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EWG's Tap Water Database — 2019 UPDATE

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Haloacetic acids (HAA5)

Rapid River Mobilehome Park

Haloacetic acids are formed when disinfectants such as chlorine are added to tap water. The group of five haloacetic acids regulated by federal standards includes monochloroacetic acid, dichloroacetic acid, trichloroacetic acid, monobromoacetic acid and dibromoacetic acid. Read More.

Haloacetic acids are harmful during pregnancy and may increase the risk of cancer. Haloacetic acids are genotoxic, which means that they induce mutations and DNA damage. Multiple studies by the National Toxicology Program have demonstrated the cancer-causing properties of individual haloacetic acids in laboratory animals. The Department of Health and Human Services is currently considering listing di- or tri-haloacetic acids for possible inclusion in its comprehensive Report on Carcinogens.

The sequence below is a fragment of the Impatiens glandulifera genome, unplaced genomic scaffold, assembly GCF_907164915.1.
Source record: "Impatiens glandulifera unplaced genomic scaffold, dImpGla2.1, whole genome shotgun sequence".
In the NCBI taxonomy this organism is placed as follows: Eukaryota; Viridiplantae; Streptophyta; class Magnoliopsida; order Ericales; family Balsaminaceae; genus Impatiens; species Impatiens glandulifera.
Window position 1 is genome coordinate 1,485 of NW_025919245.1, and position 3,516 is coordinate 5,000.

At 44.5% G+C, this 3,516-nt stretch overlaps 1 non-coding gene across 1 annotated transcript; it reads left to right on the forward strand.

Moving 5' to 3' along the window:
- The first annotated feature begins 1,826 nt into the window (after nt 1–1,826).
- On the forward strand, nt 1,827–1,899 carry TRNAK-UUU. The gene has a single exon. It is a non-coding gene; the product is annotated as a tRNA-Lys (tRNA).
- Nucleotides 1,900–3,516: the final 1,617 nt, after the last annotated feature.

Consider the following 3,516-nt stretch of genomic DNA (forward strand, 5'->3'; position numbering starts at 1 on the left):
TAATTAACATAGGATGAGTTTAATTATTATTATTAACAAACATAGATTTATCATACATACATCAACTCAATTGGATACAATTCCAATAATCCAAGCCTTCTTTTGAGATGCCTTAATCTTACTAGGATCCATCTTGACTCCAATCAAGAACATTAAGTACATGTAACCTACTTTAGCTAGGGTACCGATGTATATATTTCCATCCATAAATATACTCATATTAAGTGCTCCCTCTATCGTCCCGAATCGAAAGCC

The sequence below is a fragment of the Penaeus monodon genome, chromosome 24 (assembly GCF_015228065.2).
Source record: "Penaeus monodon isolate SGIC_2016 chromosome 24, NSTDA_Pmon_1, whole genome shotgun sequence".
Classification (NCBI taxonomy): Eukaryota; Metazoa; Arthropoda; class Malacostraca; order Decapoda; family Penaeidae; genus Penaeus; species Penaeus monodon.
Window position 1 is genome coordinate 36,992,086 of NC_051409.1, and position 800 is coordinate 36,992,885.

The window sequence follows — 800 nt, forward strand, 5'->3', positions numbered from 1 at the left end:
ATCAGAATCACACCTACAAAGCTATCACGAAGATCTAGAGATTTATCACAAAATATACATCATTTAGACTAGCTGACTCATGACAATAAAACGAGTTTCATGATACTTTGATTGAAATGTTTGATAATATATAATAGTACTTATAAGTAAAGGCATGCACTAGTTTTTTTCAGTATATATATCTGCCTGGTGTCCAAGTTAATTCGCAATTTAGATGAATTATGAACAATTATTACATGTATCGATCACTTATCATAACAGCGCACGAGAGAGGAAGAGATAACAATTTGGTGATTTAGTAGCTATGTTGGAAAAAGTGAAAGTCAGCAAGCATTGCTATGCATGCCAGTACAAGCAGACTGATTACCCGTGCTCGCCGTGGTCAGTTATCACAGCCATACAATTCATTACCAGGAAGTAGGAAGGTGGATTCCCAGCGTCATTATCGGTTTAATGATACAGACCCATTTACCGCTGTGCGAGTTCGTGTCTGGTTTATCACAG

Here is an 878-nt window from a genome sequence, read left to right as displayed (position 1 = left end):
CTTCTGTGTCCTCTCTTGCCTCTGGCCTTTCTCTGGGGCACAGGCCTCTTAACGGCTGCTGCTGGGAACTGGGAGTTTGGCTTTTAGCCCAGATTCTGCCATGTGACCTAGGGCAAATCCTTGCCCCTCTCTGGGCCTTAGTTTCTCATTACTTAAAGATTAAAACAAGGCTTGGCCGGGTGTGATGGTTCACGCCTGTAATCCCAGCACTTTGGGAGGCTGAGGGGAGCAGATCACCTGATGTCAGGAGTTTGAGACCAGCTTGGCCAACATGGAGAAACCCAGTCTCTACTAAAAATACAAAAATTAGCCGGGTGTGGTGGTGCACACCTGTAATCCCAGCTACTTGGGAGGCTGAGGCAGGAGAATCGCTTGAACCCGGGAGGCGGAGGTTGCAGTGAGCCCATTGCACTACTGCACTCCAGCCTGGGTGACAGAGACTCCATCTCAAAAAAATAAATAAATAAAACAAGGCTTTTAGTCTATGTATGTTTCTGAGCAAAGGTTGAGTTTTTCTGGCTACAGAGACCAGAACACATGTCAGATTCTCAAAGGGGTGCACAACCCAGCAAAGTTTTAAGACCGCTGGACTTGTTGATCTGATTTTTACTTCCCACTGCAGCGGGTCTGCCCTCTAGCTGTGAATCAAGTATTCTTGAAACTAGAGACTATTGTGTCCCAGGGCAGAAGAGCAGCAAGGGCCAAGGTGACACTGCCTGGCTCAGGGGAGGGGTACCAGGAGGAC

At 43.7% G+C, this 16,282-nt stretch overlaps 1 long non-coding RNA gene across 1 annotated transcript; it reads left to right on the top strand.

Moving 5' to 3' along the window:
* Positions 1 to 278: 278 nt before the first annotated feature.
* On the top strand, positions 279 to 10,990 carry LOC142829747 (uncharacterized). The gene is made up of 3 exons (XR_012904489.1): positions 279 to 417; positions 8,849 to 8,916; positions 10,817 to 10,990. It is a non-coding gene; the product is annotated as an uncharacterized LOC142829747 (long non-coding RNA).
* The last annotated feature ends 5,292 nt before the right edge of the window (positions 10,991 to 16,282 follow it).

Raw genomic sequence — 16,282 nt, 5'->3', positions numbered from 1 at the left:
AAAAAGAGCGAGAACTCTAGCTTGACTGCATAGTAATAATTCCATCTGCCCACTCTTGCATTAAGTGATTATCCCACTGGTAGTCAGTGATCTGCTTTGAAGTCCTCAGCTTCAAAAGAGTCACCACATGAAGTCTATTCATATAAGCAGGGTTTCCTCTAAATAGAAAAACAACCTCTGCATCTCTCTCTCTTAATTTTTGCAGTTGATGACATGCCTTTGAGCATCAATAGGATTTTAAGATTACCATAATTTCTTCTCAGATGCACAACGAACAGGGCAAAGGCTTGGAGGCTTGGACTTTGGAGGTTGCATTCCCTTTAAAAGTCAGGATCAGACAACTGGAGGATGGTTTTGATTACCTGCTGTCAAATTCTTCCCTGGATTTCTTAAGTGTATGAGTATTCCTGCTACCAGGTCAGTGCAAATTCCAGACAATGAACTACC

Click here to read more about disinfection byproducts.

 

1

Samples

0

Samples exceeding legal limit (MCL)

0

Samples exceeding
health guidelines

Testing results - average by year

 
YearAverage resultSamples takenDetectionsRange of results
2012N/A00N/A
2013N/A00N/A
2014ND10ND
2015N/A00N/A
2016N/A00N/A
2017N/A00N/A

ppb = parts per billion

State and national drinking water standards and health guidelines

EPA Maximum Contaminant
Level (MCL) 60 ppb

The legal limit for the group of five haloacetic acids (HAA5), established in 1998, was based on the need for residual disinfectant levels in water served to customers and the cost of treatment. This limit does not fully protect against the risk of cancer and harm to the developing fetus due to exposure to haloacetic acids.

ppb = parts per billion

All test results

Date Lab ID Result
2014-06-041677-003-1228ND